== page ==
SSNM participated in the May Day protest walk in Skopje (Photo Dejan Georgievski)SSNM participated in the May Day protest walk in Skopje (Photo Dejan Georgievski)

The journalists in the region marked the Press Freedom Day, above all, through the traditional symbolic action „Five minutes of thunderous silence“. Journalists’ associations and trade unions from Zagreb, Belgrade and Podgorica invited the journalists to stop their work for five minutes, between 11:55 and 12:00 hours on May 3, as a warning about the deterioration status of journalists and media, which directly threaten the freedom of media and the right of the public to quality information.

The response differed from one country to the other. In Croatia, the statement by the Trade Union of Journalists was read aloud in the newsrooms, and some media read it on air. In Serbia, on the other hand, only B92 Radio and Television of the major national media stopped its programmes for five minutes.

In Macedonia, three organizations – the Independent Trade Union of Journalists of Macedonia (SSNM), the Media Development Centre (MDC) and the Macedonian Institute for the Media (MIM), in a statement for the media, warned about the grave current situation of Macedonian media. Two days earlier, on International Labour Day, May 1, MDC, SSNM and MIM joined the May 1st protests in Skopje.

“It is difficult to talk about freedom of media in a country in which censorship and self-censorship, where hate-speech is not only not sanctioned, but stimulated; where political and economic centres of power dictate editorial policies; without transparency of media ownershiops; where the ruling political elite is non-selectively protected from any criticism”, states SSNM in its statement.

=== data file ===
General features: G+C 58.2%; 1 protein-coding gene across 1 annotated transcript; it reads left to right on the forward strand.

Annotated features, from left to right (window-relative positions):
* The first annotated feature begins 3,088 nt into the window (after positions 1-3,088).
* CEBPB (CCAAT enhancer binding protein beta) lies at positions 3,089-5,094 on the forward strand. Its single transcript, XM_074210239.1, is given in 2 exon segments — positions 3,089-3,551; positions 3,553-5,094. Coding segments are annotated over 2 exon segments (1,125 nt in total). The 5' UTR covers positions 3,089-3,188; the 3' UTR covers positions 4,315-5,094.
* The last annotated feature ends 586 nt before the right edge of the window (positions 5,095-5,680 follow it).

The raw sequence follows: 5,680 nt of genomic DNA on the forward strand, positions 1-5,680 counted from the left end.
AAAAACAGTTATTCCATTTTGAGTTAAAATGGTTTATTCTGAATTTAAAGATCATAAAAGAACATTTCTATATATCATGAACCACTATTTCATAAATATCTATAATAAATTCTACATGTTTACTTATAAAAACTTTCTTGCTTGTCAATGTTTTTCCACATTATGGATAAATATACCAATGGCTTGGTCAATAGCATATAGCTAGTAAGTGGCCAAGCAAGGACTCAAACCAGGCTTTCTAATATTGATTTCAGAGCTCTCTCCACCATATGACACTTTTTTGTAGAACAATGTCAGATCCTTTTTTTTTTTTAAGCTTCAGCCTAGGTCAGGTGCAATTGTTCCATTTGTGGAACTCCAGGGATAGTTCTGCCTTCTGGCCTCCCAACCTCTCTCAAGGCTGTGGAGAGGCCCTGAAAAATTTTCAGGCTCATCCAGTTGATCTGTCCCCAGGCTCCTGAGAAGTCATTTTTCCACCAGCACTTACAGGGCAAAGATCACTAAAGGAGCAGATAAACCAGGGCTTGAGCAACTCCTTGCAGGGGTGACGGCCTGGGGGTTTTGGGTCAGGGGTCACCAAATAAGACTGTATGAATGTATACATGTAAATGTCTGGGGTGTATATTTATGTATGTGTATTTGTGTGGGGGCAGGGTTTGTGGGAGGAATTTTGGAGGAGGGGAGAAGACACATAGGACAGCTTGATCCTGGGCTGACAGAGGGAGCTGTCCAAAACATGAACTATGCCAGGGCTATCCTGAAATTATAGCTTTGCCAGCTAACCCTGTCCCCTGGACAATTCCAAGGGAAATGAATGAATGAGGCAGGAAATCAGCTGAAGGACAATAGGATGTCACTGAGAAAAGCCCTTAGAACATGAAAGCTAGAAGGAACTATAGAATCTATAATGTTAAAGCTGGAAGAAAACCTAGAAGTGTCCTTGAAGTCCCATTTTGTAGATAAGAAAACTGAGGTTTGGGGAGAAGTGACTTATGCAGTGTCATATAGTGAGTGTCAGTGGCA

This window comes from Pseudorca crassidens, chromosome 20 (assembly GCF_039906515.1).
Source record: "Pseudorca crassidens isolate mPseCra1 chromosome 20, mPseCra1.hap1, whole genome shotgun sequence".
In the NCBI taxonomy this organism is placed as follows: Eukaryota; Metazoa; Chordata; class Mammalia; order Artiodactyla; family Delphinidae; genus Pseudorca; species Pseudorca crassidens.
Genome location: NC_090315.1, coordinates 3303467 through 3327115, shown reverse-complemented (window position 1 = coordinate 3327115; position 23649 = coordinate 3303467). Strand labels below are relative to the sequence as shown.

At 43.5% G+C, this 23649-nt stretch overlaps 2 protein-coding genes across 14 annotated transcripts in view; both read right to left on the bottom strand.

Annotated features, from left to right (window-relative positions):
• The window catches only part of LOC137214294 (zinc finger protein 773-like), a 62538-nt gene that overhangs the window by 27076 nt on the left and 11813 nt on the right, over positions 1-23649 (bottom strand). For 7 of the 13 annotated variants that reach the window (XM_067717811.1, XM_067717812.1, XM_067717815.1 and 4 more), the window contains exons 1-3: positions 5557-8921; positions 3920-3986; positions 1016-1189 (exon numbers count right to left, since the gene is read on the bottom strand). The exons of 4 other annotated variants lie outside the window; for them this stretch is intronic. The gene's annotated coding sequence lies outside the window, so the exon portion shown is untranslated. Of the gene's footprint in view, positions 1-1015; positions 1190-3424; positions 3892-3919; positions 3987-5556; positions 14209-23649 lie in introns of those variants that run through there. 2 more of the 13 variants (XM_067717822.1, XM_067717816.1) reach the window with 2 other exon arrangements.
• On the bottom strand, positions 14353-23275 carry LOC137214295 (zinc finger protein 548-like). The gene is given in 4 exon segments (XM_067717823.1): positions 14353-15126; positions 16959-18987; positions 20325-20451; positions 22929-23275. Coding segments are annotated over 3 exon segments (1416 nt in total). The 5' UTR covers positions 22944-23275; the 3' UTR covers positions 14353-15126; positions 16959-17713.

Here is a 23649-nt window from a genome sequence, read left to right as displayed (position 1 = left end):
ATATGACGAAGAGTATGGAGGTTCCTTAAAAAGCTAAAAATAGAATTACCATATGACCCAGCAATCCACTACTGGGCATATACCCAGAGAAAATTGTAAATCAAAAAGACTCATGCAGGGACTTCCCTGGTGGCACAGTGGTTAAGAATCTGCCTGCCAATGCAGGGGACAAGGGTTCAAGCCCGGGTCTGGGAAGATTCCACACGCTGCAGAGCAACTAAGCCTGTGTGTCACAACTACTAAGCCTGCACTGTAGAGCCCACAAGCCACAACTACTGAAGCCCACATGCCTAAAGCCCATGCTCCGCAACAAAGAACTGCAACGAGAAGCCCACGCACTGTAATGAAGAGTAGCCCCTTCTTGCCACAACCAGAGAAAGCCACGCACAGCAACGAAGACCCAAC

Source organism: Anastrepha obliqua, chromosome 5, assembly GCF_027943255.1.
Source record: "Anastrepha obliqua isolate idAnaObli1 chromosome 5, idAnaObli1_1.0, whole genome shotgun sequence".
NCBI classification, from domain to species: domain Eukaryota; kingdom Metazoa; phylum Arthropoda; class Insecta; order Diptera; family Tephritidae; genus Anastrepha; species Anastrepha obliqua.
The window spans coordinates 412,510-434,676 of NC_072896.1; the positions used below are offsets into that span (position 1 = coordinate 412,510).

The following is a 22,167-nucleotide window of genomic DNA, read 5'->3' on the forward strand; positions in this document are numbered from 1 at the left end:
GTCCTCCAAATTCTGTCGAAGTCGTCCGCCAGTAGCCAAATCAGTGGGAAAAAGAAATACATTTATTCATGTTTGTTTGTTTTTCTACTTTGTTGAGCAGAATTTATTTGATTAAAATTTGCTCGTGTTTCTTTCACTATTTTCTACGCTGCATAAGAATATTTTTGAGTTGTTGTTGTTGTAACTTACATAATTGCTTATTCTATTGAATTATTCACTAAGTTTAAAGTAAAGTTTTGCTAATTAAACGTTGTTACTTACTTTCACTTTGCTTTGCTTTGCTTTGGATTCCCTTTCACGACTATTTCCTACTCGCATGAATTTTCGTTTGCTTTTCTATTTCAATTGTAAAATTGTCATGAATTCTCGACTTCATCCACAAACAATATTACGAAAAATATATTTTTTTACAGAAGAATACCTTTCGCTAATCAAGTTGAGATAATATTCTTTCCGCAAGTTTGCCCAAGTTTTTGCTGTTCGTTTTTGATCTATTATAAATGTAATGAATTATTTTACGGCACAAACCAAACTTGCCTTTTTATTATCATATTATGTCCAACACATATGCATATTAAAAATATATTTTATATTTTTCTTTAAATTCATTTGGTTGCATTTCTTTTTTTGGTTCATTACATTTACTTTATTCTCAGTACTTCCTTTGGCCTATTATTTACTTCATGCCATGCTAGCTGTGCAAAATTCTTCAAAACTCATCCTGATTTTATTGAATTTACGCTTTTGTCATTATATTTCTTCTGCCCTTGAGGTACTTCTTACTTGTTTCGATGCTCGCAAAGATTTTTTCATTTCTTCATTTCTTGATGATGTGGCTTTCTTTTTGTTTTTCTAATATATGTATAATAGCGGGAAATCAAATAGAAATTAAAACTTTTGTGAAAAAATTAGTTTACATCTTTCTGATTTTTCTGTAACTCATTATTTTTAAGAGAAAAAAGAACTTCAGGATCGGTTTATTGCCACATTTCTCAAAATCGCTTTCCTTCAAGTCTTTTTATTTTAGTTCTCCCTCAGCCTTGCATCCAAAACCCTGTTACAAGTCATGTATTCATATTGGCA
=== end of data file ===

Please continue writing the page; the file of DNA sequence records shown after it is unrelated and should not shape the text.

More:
The BH Journalists association and the Foundation Friedrich Ebert presented, on Press Freedom Day, the findings of the public opinion survey that aimed to determine the citizens’ perceptions about media freedoms in Bosnia and Herzegovina, the quality of journalism and the trust that the citizens have in BiH Media. The survey “Journalism, Public Opinion and Media Freedoms in BiH” showed that the citizens continue to have greatest confidence in the media.

“More than 80 percent of the polled citizens trust the media the most, followed by the religious communities and the NGO sector”, said Borka Rudić, Secretary General of BH Journalists Association, adding that respondents reported the lowest levesl of trust (22 percent) in the politicians.

To mark the World Press Freedom Day, the KOSOVO 2.0 magazine invited its readers to write blogs for its online edition on the topic “Kosovo Needs a Free Press Because…”. The blog articles are available for reading on the website of KOSOVO 2.0.
The World Press Freedom Day is marked since 1993 as an opportunity to raise awareness about the meaning of press freedom and remind the governments of their obligation to respect and uphold the freedom of expression. The Press Freedom Day marks the anniversary of the Declaration of Windhoek, a statement of free press principles put together by African newspaper journalists in 1991.